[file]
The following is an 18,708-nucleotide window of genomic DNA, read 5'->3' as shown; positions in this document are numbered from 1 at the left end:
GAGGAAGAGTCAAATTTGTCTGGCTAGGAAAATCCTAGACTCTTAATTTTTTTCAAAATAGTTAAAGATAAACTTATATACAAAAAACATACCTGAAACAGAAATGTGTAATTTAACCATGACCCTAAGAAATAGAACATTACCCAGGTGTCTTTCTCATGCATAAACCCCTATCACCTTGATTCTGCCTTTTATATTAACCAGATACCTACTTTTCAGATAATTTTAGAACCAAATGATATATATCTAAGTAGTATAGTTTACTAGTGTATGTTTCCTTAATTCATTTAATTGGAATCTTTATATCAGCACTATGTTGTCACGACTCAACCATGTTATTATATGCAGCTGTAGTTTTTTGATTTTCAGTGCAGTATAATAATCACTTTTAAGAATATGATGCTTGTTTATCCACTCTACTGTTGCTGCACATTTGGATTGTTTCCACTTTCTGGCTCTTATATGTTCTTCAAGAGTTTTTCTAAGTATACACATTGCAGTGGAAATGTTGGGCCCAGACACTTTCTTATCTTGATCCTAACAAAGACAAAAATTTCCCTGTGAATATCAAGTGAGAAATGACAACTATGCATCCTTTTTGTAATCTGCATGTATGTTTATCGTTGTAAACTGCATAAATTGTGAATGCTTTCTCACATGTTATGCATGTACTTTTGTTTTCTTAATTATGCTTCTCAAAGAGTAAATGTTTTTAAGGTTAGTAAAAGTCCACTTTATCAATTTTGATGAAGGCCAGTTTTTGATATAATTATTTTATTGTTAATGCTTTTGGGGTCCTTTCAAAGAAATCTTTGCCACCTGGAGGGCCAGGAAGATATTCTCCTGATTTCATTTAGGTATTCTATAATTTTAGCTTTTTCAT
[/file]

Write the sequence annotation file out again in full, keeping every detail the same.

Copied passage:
The following is an 18,708-nucleotide window of genomic DNA, read 5'->3' as shown; positions in this document are numbered from 1 at the left end:
GAGGAAGAGTCAAATTTGTCTGGCTAGGAAAATCCTAGACTCTTAATTTTTTTCAAAATAGTTAAAGATAAACTTATATACAAAAAACATACCTGAAACAGAAATGTGTAATTTAACCATGACCCTAAGAAATAGAACATTACCCAGGTGTCTTTCTCATGCATAAACCCCTATCACCTTGATTCTGCCTTTTATATTAACCAGATACCTACTTTTCAGATAATTTTAGAACCAAATGATATATATCTAAGTAGTATAGTTTACTAGTGTATGTTTCCTTAATTCATTTAATTGGAATCTTTATATCAGCACTATGTTGTCACGACTCAACCATGTTATTATATGCAGCTGTAGTTTTTTGATTTTCAGTGCAGTATAATAATCACTTTTAAGAATATGATGCTTGTTTATCCACTCTACTGTTGCTGCACATTTGGATTGTTTCCACTTTCTGGCTCTTATATGTTCTTCAAGAGTTTTTCTAAGTATACACATTGCAGTGGAAATGTTGGGCCCAGACACTTTCTTATCTTGATCCTAACAAAGACAAAAATTTCCCTGTGAATATCAAGTGAGAAATGACAACTATGCATCCTTTTTGTAATCTGCATGTATGTTTATCGTTGTAAACTGCATAAATTGTGAATGCTTTCTCACATGTTATGCATGTACTTTTGTTTTCTTAATTATGCTTCTCAAAGAGTAAATGTTTTTAAGGTTAGTAAAAGTCCACTTTATCAATTTTGATGAAGGCCAGTTTTTGATATAATTATTTTATTGTTAATGCTTTTGGGGTCCTTTCAAAGAAATCTTTGCCACCTGGAGGGCCAGGAAGATATTCTCCTGATTTCATTTAGGTATTCTATAATTTTAGCTTTTTCAT